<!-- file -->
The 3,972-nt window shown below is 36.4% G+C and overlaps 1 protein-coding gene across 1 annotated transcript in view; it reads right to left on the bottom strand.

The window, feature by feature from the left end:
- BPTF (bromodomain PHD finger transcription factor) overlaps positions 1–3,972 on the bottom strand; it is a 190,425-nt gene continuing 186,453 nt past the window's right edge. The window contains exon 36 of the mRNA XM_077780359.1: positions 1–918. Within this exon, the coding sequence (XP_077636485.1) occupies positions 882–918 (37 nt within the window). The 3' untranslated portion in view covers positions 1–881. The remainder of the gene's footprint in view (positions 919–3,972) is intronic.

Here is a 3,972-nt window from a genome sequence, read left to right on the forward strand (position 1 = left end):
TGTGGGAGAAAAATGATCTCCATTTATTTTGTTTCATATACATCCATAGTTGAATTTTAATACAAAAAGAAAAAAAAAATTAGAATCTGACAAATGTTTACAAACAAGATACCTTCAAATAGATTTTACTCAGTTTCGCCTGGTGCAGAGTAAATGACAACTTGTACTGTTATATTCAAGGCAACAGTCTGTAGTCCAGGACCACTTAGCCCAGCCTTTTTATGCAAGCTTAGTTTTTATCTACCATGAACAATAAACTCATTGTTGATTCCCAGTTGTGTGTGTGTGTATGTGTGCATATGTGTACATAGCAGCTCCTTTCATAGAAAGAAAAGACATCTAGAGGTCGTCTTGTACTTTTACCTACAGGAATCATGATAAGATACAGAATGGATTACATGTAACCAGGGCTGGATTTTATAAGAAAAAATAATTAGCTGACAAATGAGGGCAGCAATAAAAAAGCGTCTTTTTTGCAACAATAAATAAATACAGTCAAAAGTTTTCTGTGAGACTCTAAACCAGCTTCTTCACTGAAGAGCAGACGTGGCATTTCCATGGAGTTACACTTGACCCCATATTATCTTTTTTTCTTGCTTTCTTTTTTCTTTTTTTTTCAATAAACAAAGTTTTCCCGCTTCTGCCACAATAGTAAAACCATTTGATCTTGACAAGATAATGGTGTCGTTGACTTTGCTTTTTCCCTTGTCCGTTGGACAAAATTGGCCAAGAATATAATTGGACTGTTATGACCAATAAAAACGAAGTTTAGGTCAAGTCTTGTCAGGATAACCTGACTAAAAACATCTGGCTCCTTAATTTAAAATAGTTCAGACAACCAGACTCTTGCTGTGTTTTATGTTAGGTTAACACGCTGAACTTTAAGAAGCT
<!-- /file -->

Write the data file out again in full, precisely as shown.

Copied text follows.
The 3,972-nt window shown below is 36.4% G+C and overlaps 1 protein-coding gene across 1 annotated transcript in view; it reads right to left on the bottom strand.

The window, feature by feature from the left end:
- BPTF (bromodomain PHD finger transcription factor) overlaps positions 1–3,972 on the bottom strand; it is a 190,425-nt gene continuing 186,453 nt past the window's right edge. The window contains exon 36 of the mRNA XM_077780359.1: positions 1–918. Within this exon, the coding sequence (XP_077636485.1) occupies positions 882–918 (37 nt within the window). The 3' untranslated portion in view covers positions 1–881. The remainder of the gene's footprint in view (positions 919–3,972) is intronic.

Here is a 3,972-nt window from a genome sequence, read left to right on the forward strand (position 1 = left end):
TGTGGGAGAAAAATGATCTCCATTTATTTTGTTTCATATACATCCATAGTTGAATTTTAATACAAAAAGAAAAAAAAAATTAGAATCTGACAAATGTTTACAAACAAGATACCTTCAAATAGATTTTACTCAGTTTCGCCTGGTGCAGAGTAAATGACAACTTGTACTGTTATATTCAAGGCAACAGTCTGTAGTCCAGGACCACTTAGCCCAGCCTTTTTATGCAAGCTTAGTTTTTATCTACCATGAACAATAAACTCATTGTTGATTCCCAGTTGTGTGTGTGTGTATGTGTGCATATGTGTACATAGCAGCTCCTTTCATAGAAAGAAAAGACATCTAGAGGTCGTCTTGTACTTTTACCTACAGGAATCATGATAAGATACAGAATGGATTACATGTAACCAGGGCTGGATTTTATAAGAAAAAATAATTAGCTGACAAATGAGGGCAGCAATAAAAAAGCGTCTTTTTTGCAACAATAAATAAATACAGTCAAAAGTTTTCTGTGAGACTCTAAACCAGCTTCTTCACTGAAGAGCAGACGTGGCATTTCCATGGAGTTACACTTGACCCCATATTATCTTTTTTTCTTGCTTTCTTTTTTCTTTTTTTTTCAATAAACAAAGTTTTCCCGCTTCTGCCACAATAGTAAAACCATTTGATCTTGACAAGATAATGGTGTCGTTGACTTTGCTTTTTCCCTTGTCCGTTGGACAAAATTGGCCAAGAATATAATTGGACTGTTATGACCAATAAAAACGAAGTTTAGGTCAAGTCTTGTCAGGATAACCTGACTAAAAACATCTGGCTCCTTAATTTAAAATAGTTCAGACAACCAGACTCTTGCTGTGTTTTATGTTAGGTTAACACGCTGAACTTTAAGAAGCT